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BMI or Metabolic Syndrome Which Is More Important?
Abstract & Commentary
By Harold L. Karpman, MD, FACC, FACP, Clinical Professor of Medicine, UCLA School of Medicine. Dr. Karpman reports no financial relationship to this field of study.
Synopsis: Middle-aged men who are overweight or obese, with or without the metabolic syndrome, are at increased risk for cardiovascular events and total death.
Source: Arnlov J, et al. Impact of body mass index and the metabolic syndrome on the risk of cardiovascular disease and death in middle-aged men. Circulation 2010;121:230-236.
One of the main reasons behind the major impact of obesity on the development of cardiovascular disease (CVD) is that it is often accompanied by the metabolic syndrome (MetS), a cluster of comorbid illnesses including dyslipidemia, hyperglycemia, and hypertension.1-5 MetS is a strong predictor of future CVD and death and it should be noted that the increase in risk occurs even if only one MetS component is present.3,4 Obese individuals without MetS are sometimes referred to as the metabolically healthy obese because in two previous prospective studies the data did not appear to demonstrate an increased risk of CVD in this group;6,7 however, it is well known that an increased CV risk is present even in normal weight individuals if they are afflicted with MetS.4,6-8
Arnlov and colleagues questioned reports suggesting that overweight/obesity without MetS was not associated with a higher CV risk and they therefore decided to investigate the risk of CVD and death in middle-aged men and the associations with various combinations of body mass index (BMI) and MetS. Cardiovascular risk factors were assessed in 1758 participants without diabetes. During a median follow-up period of 30 years, 788 participants died and 681 others developed CVD (i.e., a composite of CV death or hospitalization for myocardial infarction, stroke, and/or heart failure). Participants with MetS had increased risk for CV events and total deaths regardless of BMI status during the more than 30 years of follow-up and overweight and obese individuals without MetS also had an increased risk. The data in essence refuted the notion that overweight and obesity without MetS are benign conditions.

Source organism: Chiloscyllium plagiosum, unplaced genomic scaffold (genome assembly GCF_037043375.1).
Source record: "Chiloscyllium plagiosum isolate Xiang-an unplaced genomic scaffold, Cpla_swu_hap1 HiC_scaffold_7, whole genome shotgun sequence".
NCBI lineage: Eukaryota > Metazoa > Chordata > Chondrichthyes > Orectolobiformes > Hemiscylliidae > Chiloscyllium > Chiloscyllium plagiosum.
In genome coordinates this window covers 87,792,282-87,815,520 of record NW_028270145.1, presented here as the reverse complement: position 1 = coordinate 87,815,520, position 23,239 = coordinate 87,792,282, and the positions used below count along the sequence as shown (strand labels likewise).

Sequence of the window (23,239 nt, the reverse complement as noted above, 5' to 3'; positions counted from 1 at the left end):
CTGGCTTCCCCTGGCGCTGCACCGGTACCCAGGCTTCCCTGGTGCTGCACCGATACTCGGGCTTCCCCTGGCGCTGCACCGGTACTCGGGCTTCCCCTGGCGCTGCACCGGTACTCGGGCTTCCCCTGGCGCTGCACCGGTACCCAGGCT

It has been suggested that the differentiation of medically healthy obese (MHO) from metabolically impaired obese (i.e., MetS) individuals is important in determining therapeutic medical decision-making9 and, in fact, some investigators have even suggested that weight loss in MHO patients could be potentially harmful.10 However, because the data in the Arnlov study clearly demonstrate that overweight and obese individuals are at higher cardiovascular risk regardless of their metabolic status, the potential benefits of labeling overweight or obese patients as MHO in clinical practice appears to be of limited or no value. The finding that men with MetS are at higher risk for cardiovascular events regardless of their BMI status compared with normal-weight men without MetS and/or insulin resistance is in accordance with previously published longitudinal community-based data.4,6,7
In summary, the present study data did not support the suggestion that cardiovascular risk is low in the healthy obese phenotype (i.e., defined as the absence of the MetS and/or insulin resistance) and, therefore, there seems to be little question that all overweight and obese individuals are at increased cardiovascular risk and that weight reduction is desirable for all of these patients whether or not they have an associated MetS.
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